Volume 32, Issue 3, September 2021

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Mediterr J Rheumatol 2021;32(2):158-9
Foreign Body Dactylitis
Authors Information

1. Physician, Private practice, Patras, Greece

2. Department of Radiology, Patras University Hospital, Patras, Greece

3. Department of Radiology, Olympion General Clinic, Patras, Greece

4. Department of Rheumatology, Patras University Hospital, University of Patras Medical School, Patras, Greece

Daoussis D 

This paper has no abstract.

Article Submitted: 26 Aug 2020; Revised Form: 22 Oct 2020; Article Accepted: 30 Oct 2020; Available Online: 28 May 2021


This work is licensed under a Creative Commons Attribution 4.0 International License (CC-BY). 

 ©Leonardou A, Kraniotis P, Koutsogiannis I, Daoussis D.

Full Text

An 11-year-old boy was referred to the Rheumatology clinic with a 4-month history of dactylitis of the second toe of his left foot to rule out juvenile idiopathic arthritis.  He was in excellent general status and had no symptoms, apart from relatively mild pain in his left foot while walking.  The patient had no history of psoriasis, low back pain, uveitis, arthritis or enthesitis and family history for spondyloarthropathies was negative.  Physical examination was unremarkable apart from swelling of his left second toe which was only mildly tender on palpation (Figure 1A).  Interestingly, the patient recalls a history of local trauma, a few weeks prior to development of dactylitis, where he was injured by a sea urchin while he was playing in sea water.  At that time, he received local treatment and a course of antibiotics.  However, later on, his toe gradually became swollen and painful.  He had an x-ray of his left foot which revealed only local soft tissue swelling and was treated empirically with several courses of antibiotics with no response.

An extensive laboratory workup was unremarkable with normal inflammatory markers and no autoantibodies.  Taking into account the history of local trauma and the lack of an inflammatory response, which minimises the possibility of an infectious process, further imaging was ordered to seek for potential foreign bodies.  An MRI scan was performed which revealed a barely perceptible foreign body in the dorsal subcutaneous tissue above the middle phalange of the second toe. A small subcutaneous fluid collection was evident just distal to the foreign body. There was also tenosynovitis of the dorsal and palmar compartment around the middle phalange (Figures 1B and 1C).  The foreign body was removed surgically and eventually the patient recovered fully within a few months.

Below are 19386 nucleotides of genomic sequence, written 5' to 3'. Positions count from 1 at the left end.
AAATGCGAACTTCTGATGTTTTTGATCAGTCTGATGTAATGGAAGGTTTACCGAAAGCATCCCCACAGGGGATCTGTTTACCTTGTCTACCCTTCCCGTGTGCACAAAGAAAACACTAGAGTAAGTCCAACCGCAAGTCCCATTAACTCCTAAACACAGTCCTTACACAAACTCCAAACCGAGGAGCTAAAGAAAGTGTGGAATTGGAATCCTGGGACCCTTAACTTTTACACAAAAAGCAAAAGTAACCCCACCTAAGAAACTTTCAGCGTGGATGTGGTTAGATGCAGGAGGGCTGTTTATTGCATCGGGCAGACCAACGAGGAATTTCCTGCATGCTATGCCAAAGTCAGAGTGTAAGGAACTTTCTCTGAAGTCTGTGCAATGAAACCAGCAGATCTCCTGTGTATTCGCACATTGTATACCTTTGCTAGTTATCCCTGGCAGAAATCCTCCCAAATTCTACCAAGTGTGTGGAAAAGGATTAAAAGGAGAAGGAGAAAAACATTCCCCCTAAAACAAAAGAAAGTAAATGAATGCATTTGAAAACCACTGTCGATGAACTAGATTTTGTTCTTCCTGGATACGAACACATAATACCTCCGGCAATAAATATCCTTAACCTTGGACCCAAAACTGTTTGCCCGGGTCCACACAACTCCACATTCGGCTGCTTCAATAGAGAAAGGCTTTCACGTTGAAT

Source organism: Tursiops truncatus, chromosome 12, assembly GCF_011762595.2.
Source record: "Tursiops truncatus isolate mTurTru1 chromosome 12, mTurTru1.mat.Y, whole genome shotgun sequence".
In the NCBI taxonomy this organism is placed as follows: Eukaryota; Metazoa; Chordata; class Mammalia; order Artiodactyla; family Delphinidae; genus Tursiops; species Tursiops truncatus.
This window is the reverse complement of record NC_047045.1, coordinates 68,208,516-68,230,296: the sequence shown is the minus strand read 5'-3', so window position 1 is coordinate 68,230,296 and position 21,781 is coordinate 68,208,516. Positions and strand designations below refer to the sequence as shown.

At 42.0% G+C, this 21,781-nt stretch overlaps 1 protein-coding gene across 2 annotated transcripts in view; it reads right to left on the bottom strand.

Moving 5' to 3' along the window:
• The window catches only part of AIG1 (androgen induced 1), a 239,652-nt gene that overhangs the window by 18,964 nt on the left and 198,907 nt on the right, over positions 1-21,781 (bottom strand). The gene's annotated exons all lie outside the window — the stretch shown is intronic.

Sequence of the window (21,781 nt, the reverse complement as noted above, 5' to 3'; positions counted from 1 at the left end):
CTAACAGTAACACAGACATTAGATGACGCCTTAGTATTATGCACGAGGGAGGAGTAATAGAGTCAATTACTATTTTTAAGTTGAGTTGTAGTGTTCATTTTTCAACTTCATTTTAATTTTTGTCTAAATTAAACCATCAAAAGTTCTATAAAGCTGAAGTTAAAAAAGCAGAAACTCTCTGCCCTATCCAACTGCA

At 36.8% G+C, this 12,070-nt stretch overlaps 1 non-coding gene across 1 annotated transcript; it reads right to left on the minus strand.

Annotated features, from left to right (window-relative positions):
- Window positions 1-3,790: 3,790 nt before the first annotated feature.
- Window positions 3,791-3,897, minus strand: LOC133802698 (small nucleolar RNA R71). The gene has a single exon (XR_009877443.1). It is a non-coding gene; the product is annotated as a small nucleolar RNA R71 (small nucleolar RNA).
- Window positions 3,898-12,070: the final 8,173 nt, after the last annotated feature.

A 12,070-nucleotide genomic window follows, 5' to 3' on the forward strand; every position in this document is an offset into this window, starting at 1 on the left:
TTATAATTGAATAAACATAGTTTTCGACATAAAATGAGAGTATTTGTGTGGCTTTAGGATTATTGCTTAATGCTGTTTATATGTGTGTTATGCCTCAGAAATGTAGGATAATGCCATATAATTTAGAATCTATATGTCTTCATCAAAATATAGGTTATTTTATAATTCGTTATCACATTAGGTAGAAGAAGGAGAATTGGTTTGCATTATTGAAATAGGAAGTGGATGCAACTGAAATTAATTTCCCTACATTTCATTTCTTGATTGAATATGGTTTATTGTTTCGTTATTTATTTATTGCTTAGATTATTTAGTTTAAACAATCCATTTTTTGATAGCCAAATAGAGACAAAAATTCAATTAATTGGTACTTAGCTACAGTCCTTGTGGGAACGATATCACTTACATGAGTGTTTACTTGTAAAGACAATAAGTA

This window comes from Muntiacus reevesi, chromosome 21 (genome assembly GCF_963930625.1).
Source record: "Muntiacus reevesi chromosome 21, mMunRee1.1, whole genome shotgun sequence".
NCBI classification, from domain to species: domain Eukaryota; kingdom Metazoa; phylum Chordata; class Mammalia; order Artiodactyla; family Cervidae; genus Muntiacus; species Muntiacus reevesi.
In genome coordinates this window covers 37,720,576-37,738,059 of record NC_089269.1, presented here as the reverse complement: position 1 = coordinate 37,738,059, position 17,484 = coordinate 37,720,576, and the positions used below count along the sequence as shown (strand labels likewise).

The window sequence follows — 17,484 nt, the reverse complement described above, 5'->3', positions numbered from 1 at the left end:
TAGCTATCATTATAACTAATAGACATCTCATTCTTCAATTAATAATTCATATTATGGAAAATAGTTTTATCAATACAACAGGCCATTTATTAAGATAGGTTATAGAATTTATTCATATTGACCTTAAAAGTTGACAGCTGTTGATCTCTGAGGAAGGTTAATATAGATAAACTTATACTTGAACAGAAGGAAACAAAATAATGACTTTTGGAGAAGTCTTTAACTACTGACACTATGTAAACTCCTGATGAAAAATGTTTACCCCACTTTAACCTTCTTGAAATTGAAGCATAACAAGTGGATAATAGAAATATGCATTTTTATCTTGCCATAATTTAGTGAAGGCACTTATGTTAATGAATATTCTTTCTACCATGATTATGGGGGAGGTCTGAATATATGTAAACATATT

Figure 1. Dactylitis of the second toe (A).  Sagittal STIR (B) and T1-W(C) images of the forefoot at the level of the second toe.  Proximal (PP), middle (MP) and distal (DP) phalanges. The bone marrow of the MP shows abnormal signal intensity (compare with PP and DP), consisted with osteitis. There is a subcutaneous cystic lesion in the dorsal part of the MP (asterisk).  Fluid is tracking along the tendons in both extensor and flexor compartments (black arrows).  Just proximal to the cystic lesion a subtle (measuring 1.5mm in length), elongated, thorn-like, low signal intensity area may be appreciated (white arrows) which is perpendicular to the skin, consistent with a foreign body.


Black sea urchins are very common in Mediterranean waters and fortunately are not venomous.  However, their spines are sharp and can easily penetrate the skin when accidently stepping on them.  In the vast majority of cases, they cause only minor problems for a couple of days, but in rare cases, such as the one presented herein, sea urchin spines can infiltrate deeper tissues and cause local granulomatous reactions and synovitis.  Of note, sea urchin spines are not always visible on plain x-rays and more detailed imaging may be needed. 

This case is a useful reminder that dactylitis is not always a feature of inflammatory spondyloarthropathies.  Whenever synovitis or dactylitis is present in a single area, a detailed history regarding local trauma should be taken.  Infectious causes and presence of foreign bodies should be carefully ruled out by appropriate testing.  


The authors declare no conflict of interest.